@Talexander’s recent review of an SMWS Ardmore reminded me that:
I haven’t done a review in a while.
I’ve had this bottle for years and have not yet reviewed it.
I picked this up in (probably) 2011 at a DF returning to Canada from Boston. It was finally opened on April 27, 2014 at my club’s 11th meeting. It has always been at the back of my mind to do up a review. In fact I was hoping someone might want to take the bottle off my hands (minus a sample for review, of course). I rarely seem to reach for it (over a year since the last pour!), and it’s too tall to fit on my usual shelf for open bottles.
This expression has been replaced by another NAS version, Legacy, which I have not tried. TC is “matured for a final period in small 19th century-style quarter casks”.
This bottle has been open for 4 years, is about half full and gassed after each use. It is reviewed in a Glencairn glass in my usual manner, allowing it to settle after which I take my nosing and tasting notes, followed by the addition of a few drops of water, waiting, then nosing and tasting.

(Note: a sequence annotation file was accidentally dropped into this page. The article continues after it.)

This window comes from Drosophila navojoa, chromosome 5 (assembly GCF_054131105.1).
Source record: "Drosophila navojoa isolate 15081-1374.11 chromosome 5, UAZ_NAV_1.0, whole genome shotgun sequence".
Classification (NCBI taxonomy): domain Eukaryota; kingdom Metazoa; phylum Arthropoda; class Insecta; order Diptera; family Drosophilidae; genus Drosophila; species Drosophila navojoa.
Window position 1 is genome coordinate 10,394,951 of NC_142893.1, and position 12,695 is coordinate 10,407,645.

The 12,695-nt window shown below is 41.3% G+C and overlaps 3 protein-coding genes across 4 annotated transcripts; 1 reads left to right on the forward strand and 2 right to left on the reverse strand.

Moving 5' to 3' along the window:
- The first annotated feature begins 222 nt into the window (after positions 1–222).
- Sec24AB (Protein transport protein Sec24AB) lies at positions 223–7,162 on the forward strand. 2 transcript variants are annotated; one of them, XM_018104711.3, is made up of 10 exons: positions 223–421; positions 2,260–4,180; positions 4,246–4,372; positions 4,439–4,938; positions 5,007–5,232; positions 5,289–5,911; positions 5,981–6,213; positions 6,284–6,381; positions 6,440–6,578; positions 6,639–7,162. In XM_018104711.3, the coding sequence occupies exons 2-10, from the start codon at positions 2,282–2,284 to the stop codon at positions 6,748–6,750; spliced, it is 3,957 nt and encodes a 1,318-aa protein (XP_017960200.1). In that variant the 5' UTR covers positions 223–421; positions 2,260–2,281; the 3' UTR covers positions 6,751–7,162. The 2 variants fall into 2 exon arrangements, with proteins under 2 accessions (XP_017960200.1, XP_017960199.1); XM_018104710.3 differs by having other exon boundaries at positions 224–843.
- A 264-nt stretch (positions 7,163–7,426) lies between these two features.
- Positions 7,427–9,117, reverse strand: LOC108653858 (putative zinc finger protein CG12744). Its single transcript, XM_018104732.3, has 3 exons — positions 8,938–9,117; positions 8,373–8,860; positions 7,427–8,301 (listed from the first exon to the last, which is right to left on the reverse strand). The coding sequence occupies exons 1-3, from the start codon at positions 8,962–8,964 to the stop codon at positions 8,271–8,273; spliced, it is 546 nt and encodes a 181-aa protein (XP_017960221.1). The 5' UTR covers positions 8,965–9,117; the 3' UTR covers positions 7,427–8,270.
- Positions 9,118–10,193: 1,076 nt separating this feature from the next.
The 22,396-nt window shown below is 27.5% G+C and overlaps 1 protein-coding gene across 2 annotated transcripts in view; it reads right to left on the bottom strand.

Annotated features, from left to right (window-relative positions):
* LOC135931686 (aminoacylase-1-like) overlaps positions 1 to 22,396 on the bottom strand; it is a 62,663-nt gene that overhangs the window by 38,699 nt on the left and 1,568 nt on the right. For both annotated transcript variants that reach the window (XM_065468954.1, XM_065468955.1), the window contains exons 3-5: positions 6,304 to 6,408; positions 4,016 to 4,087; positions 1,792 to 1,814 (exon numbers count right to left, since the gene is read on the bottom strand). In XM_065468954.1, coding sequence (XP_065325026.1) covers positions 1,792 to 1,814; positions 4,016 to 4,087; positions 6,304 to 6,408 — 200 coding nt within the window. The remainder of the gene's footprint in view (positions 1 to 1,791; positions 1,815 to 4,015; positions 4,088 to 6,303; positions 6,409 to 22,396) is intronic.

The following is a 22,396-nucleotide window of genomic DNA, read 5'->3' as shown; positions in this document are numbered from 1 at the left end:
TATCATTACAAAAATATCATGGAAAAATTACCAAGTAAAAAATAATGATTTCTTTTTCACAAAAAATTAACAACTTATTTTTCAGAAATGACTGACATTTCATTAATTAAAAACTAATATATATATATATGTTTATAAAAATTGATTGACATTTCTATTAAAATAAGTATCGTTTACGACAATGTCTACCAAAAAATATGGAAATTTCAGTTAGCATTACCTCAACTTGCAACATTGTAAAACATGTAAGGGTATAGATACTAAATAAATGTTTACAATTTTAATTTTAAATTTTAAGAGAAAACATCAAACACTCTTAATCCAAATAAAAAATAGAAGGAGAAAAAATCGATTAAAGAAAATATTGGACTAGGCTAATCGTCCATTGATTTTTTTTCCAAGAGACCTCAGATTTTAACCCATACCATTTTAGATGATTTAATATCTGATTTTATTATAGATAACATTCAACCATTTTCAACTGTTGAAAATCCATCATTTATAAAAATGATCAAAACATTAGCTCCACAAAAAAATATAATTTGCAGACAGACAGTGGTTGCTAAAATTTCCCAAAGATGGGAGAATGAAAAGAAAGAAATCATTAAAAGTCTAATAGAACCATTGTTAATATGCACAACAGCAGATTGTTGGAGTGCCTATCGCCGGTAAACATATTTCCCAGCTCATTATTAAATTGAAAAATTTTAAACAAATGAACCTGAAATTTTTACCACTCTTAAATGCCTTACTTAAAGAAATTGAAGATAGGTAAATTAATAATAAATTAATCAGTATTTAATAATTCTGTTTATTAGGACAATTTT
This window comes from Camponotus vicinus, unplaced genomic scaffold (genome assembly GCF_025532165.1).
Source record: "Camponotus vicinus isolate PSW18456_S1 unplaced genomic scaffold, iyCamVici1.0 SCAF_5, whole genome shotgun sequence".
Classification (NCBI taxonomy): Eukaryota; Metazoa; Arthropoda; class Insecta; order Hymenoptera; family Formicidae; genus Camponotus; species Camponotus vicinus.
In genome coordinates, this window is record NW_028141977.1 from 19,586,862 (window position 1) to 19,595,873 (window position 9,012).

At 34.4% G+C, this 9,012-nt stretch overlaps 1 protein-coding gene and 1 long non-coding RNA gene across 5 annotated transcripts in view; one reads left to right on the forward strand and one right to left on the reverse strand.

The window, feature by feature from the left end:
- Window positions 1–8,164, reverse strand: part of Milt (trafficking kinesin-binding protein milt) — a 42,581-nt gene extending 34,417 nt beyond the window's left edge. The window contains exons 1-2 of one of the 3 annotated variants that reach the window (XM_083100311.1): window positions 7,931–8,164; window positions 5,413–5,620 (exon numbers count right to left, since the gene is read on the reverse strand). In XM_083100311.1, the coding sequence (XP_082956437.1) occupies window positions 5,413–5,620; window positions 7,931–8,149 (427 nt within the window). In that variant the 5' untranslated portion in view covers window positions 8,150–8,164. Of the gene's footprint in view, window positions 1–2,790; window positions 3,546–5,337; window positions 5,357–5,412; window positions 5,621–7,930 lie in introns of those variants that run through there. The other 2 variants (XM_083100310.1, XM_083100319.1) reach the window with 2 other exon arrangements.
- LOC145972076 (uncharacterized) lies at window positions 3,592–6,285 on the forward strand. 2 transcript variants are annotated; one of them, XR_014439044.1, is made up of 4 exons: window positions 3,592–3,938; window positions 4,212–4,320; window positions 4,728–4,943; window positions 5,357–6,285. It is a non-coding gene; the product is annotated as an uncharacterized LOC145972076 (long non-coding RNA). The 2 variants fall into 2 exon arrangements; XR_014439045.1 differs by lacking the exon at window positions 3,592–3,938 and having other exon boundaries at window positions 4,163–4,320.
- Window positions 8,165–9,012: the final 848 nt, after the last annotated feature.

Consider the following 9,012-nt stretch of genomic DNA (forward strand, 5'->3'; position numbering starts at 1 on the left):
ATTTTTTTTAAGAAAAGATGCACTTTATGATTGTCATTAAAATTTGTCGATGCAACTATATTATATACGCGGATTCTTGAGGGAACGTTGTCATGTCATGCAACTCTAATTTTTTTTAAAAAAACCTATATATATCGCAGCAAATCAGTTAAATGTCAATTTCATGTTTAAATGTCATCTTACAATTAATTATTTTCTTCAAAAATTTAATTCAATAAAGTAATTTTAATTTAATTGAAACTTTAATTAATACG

On first pour, fresh, fruity and dry peat. I get some light sweet syrup. I can’t identify any specific fruits other than a hint of green apple, but it is definitely fruity.
A little thin on the arrival, some fruit. A big hit of spicy peat in the development. Kind-of tastes like “peated scotch”. It’s nice, but not too complex.
Peppery, dry, astringent. Not at all exciting.
A bit on the peppery side. While the nose is fruity, the palate is a bit too peat focused.
Interestingly, water did not really make much of a difference, maybe blurring the palate a little.
This is not a bad whisky. It tastes like a Scotch with peat. It’s got some fruit and some peat, but nothing that really distinguishes itself to me. I can foresee another year, or more, going by before I reach for this again.
I mean I'll take it if you're willing to risk shipping down here. I doubt US customs would approve.
I've seen one just called "Ardmore Traditional" advertised on some sites alongside the Legacy - is this a more recent iteration of the "Traditional Cask"?